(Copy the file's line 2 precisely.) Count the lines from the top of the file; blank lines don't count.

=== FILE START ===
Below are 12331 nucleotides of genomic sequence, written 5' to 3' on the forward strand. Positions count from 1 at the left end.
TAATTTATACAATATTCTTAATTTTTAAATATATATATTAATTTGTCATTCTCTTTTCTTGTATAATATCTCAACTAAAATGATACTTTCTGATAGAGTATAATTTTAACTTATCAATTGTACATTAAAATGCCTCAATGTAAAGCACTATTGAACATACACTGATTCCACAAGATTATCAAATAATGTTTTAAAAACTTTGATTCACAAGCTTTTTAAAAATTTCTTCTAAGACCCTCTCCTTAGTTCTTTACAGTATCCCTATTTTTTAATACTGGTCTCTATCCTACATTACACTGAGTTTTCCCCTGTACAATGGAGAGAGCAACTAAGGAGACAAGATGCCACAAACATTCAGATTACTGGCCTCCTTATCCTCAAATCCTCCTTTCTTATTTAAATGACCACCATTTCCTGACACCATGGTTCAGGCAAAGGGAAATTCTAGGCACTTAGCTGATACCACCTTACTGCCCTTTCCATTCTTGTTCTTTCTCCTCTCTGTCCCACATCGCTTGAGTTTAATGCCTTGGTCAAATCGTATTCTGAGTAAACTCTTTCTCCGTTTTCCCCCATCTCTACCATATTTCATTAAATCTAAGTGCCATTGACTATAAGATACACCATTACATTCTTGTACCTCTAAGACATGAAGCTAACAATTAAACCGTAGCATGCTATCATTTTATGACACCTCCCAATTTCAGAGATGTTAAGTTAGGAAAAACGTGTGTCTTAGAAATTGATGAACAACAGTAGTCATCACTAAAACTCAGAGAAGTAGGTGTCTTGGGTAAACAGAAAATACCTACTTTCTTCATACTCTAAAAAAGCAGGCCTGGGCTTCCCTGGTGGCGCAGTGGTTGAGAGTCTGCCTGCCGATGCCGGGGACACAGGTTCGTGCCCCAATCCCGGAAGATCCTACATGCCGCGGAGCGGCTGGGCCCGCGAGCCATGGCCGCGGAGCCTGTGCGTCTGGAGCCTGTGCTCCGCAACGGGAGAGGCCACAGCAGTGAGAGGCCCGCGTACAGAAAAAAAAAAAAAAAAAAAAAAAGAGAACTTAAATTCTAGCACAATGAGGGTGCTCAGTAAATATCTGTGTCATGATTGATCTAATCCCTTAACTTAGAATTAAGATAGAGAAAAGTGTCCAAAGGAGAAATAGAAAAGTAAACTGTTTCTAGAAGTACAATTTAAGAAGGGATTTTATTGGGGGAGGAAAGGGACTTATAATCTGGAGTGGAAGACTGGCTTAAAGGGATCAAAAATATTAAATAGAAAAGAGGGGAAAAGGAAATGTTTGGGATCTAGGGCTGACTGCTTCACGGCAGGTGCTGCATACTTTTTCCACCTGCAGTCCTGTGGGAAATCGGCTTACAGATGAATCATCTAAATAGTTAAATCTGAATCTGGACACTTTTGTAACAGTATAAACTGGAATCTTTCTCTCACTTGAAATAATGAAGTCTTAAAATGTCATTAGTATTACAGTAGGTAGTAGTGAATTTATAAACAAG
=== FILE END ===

TAATTTATACAATATTCTTAATTTTTAAATATATATATTAATTTGTCATTCTCTTTTCTTGTATAATATCTCAACTAAAATGATACTTTCTGATAGAGTATAATTTTAACTTATCAATTGTACATTAAAATGCCTCAATGTAAAGCACTATTGAACATACACTGATTCCACAAGATTATCAAATAATGTTTTAAAAACTTTGATTCACAAGCTTTTTAAAAATTTCTTCTAAGACCCTCTCCTTAGTTCTTTACAGTATCCCTATTTTTTAATACTGGTCTCTATCCTACATTACACTGAGTTTTCCCCTGTACAATGGAGAGAGCAACTAAGGAGACAAGATGCCACAAACATTCAGATTACTGGCCTCCTTATCCTCAAATCCTCCTTTCTTATTTAAATGACCACCATTTCCTGACACCATGGTTCAGGCAAAGGGAAATTCTAGGCACTTAGCTGATACCACCTTACTGCCCTTTCCATTCTTGTTCTTTCTCCTCTCTGTCCCACATCGCTTGAGTTTAATGCCTTGGTCAAATCGTATTCTGAGTAAACTCTTTCTCCGTTTTCCCCCATCTCTACCATATTTCATTAAATCTAAGTGCCATTGACTATAAGATACACCATTACATTCTTGTACCTCTAAGACATGAAGCTAACAATTAAACCGTAGCATGCTATCATTTTATGACACCTCCCAATTTCAGAGATGTTAAGTTAGGAAAAACGTGTGTCTTAGAAATTGATGAACAACAGTAGTCATCACTAAAACTCAGAGAAGTAGGTGTCTTGGGTAAACAGAAAATACCTACTTTCTTCATACTCTAAAAAAGCAGGCCTGGGCTTCCCTGGTGGCGCAGTGGTTGAGAGTCTGCCTGCCGATGCCGGGGACACAGGTTCGTGCCCCAATCCCGGAAGATCCTACATGCCGCGGAGCGGCTGGGCCCGCGAGCCATGGCCGCGGAGCCTGTGCGTCTGGAGCCTGTGCTCCGCAACGGGAGAGGCCACAGCAGTGAGAGGCCCGCGTACAGAAAAAAAAAAAAAAAAAAAAAAAGAGAACTTAAATTCTAGCACAATGAGGGTGCTCAGTAAATATCTGTGTCATGATTGATCTAATCCCTTAACTTAGAATTAAGATAGAGAAAAGTGTCCAAAGGAGAAATAGAAAAGTAAACTGTTTCTAGAAGTACAATTTAAGAAGGGATTTTATTGGGGGAGGAAAGGGACTTATAATCTGGAGTGGAAGACTGGCTTAAAGGGATCAAAAATATTAAATAGAAAAGAGGGGAAAAGGAAATGTTTGGGATCTAGGGCTGACTGCTTCACGGCAGGTGCTGCATACTTTTTCCACCTGCAGTCCTGTGGGAAATCGGCTTACAGATGAATCATCTAAATAGTTAAATCTGAATCTGGACACTTTTGTAACAGTATAAACTGGAATCTTTCTCTCACTTGAAATAATGAAGTCTTAAAATGTCATTAGTATTACAGTAGGTAGTAGTGAATTTATAAACAAG